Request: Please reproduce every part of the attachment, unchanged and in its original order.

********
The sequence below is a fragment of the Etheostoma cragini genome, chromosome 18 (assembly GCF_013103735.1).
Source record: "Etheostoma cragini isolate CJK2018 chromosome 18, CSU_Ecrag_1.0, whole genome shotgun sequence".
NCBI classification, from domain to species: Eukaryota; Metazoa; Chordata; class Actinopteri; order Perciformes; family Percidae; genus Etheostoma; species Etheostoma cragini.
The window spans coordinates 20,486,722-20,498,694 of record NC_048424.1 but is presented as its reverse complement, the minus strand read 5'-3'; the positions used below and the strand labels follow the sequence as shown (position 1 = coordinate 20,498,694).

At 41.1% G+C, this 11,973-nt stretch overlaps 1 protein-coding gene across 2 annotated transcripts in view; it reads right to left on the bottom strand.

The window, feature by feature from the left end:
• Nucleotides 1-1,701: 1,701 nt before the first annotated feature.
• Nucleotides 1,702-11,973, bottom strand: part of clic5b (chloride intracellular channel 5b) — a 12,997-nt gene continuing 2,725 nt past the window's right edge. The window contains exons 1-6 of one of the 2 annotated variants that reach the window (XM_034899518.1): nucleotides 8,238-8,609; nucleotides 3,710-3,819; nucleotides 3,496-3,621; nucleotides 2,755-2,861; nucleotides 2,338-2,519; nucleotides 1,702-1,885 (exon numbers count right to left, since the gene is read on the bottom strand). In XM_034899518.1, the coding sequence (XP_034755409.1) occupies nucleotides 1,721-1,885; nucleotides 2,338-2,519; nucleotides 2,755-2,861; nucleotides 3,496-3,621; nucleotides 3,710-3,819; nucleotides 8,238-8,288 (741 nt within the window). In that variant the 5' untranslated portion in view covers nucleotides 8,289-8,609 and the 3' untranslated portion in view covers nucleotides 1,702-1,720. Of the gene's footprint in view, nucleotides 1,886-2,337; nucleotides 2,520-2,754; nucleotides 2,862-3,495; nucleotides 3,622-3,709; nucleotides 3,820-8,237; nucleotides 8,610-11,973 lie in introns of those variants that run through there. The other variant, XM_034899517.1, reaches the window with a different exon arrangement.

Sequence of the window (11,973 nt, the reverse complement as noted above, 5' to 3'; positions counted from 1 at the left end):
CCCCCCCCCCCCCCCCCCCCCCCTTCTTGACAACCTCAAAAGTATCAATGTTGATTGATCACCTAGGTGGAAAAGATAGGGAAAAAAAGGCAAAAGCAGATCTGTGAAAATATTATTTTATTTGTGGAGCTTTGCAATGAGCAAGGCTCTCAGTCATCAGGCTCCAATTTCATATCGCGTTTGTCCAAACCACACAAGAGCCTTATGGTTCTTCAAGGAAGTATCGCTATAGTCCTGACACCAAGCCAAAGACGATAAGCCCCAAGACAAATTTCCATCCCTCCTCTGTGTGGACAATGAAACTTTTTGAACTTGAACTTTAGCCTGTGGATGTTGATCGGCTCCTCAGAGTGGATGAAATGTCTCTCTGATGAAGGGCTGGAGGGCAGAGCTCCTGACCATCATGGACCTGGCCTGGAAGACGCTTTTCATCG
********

The sequence below is a fragment of the Etheostoma cragini genome, chromosome 18 (assembly GCF_013103735.1).
Source record: "Etheostoma cragini isolate CJK2018 chromosome 18, CSU_Ecrag_1.0, whole genome shotgun sequence".
NCBI classification, from domain to species: Eukaryota; Metazoa; Chordata; class Actinopteri; order Perciformes; family Percidae; genus Etheostoma; species Etheostoma cragini.
The window spans coordinates 20,486,722-20,498,694 of record NC_048424.1 but is presented as its reverse complement, the minus strand read 5'-3'; the positions used below and the strand labels follow the sequence as shown (position 1 = coordinate 20,498,694).

At 41.1% G+C, this 11,973-nt stretch overlaps 1 protein-coding gene across 2 annotated transcripts in view; it reads right to left on the bottom strand.

The window, feature by feature from the left end:
• Nucleotides 1-1,701: 1,701 nt before the first annotated feature.
• Nucleotides 1,702-11,973, bottom strand: part of clic5b (chloride intracellular channel 5b) — a 12,997-nt gene continuing 2,725 nt past the window's right edge. The window contains exons 1-6 of one of the 2 annotated variants that reach the window (XM_034899518.1): nucleotides 8,238-8,609; nucleotides 3,710-3,819; nucleotides 3,496-3,621; nucleotides 2,755-2,861; nucleotides 2,338-2,519; nucleotides 1,702-1,885 (exon numbers count right to left, since the gene is read on the bottom strand). In XM_034899518.1, the coding sequence (XP_034755409.1) occupies nucleotides 1,721-1,885; nucleotides 2,338-2,519; nucleotides 2,755-2,861; nucleotides 3,496-3,621; nucleotides 3,710-3,819; nucleotides 8,238-8,288 (741 nt within the window). In that variant the 5' untranslated portion in view covers nucleotides 8,289-8,609 and the 3' untranslated portion in view covers nucleotides 1,702-1,720. Of the gene's footprint in view, nucleotides 1,886-2,337; nucleotides 2,520-2,754; nucleotides 2,862-3,495; nucleotides 3,622-3,709; nucleotides 3,820-8,237; nucleotides 8,610-11,973 lie in introns of those variants that run through there. The other variant, XM_034899517.1, reaches the window with a different exon arrangement.

Sequence of the window (11,973 nt, the reverse complement as noted above, 5' to 3'; positions counted from 1 at the left end):
CCCCCCCCCCCCCCCCCCCCCCCTTCTTGACAACCTCAAAAGTATCAATGTTGATTGATCACCTAGGTGGAAAAGATAGGGAAAAAAAGGCAAAAGCAGATCTGTGAAAATATTATTTTATTTGTGGAGCTTTGCAATGAGCAAGGCTCTCAGTCATCAGGCTCCAATTTCATATCGCGTTTGTCCAAACCACACAAGAGCCTTATGGTTCTTCAAGGAAGTATCGCTATAGTCCTGACACCAAGCCAAAGACGATAAGCCCCAAGACAAATTTCCATCCCTCCTCTGTGTGGACAATGAAACTTTTTGAACTTGAACTTTAGCCTGTGGATGTTGATCGGCTCCTCAGAGTGGATGAAATGTCTCTCTGATGAAGGGCTGGAGGGCAGAGCTCCTGACCATCATGGACCTGGCCTGGAAGACGCTTTTCATCG